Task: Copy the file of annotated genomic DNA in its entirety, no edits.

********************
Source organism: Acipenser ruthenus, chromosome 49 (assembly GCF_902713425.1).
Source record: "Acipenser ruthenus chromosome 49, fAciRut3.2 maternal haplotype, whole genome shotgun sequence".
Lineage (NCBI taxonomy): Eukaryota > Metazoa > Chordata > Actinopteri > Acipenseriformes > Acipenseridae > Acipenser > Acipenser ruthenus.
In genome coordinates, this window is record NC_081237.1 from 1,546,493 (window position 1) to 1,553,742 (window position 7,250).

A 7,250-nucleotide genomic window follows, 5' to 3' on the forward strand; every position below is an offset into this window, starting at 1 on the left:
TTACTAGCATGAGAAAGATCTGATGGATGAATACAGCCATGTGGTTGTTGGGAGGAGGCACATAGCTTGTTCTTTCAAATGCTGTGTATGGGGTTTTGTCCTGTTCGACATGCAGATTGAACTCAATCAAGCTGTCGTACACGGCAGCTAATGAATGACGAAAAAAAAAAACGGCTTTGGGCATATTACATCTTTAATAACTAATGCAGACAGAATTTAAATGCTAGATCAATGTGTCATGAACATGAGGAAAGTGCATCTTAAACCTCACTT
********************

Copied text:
Source organism: Acipenser ruthenus, chromosome 49 (assembly GCF_902713425.1).
Source record: "Acipenser ruthenus chromosome 49, fAciRut3.2 maternal haplotype, whole genome shotgun sequence".
Lineage (NCBI taxonomy): Eukaryota > Metazoa > Chordata > Actinopteri > Acipenseriformes > Acipenseridae > Acipenser > Acipenser ruthenus.
In genome coordinates, this window is record NC_081237.1 from 1,546,493 (window position 1) to 1,553,742 (window position 7,250).

A 7,250-nucleotide genomic window follows, 5' to 3' on the forward strand; every position below is an offset into this window, starting at 1 on the left:
TTACTAGCATGAGAAAGATCTGATGGATGAATACAGCCATGTGGTTGTTGGGAGGAGGCACATAGCTTGTTCTTTCAAATGCTGTGTATGGGGTTTTGTCCTGTTCGACATGCAGATTGAACTCAATCAAGCTGTCGTACACGGCAGCTAATGAATGACGAAAAAAAAAAACGGCTTTGGGCATATTACATCTTTAATAACTAATGCAGACAGAATTTAAATGCTAGATCAATGTGTCATGAACATGAGGAAAGTGCATCTTAAACCTCACTT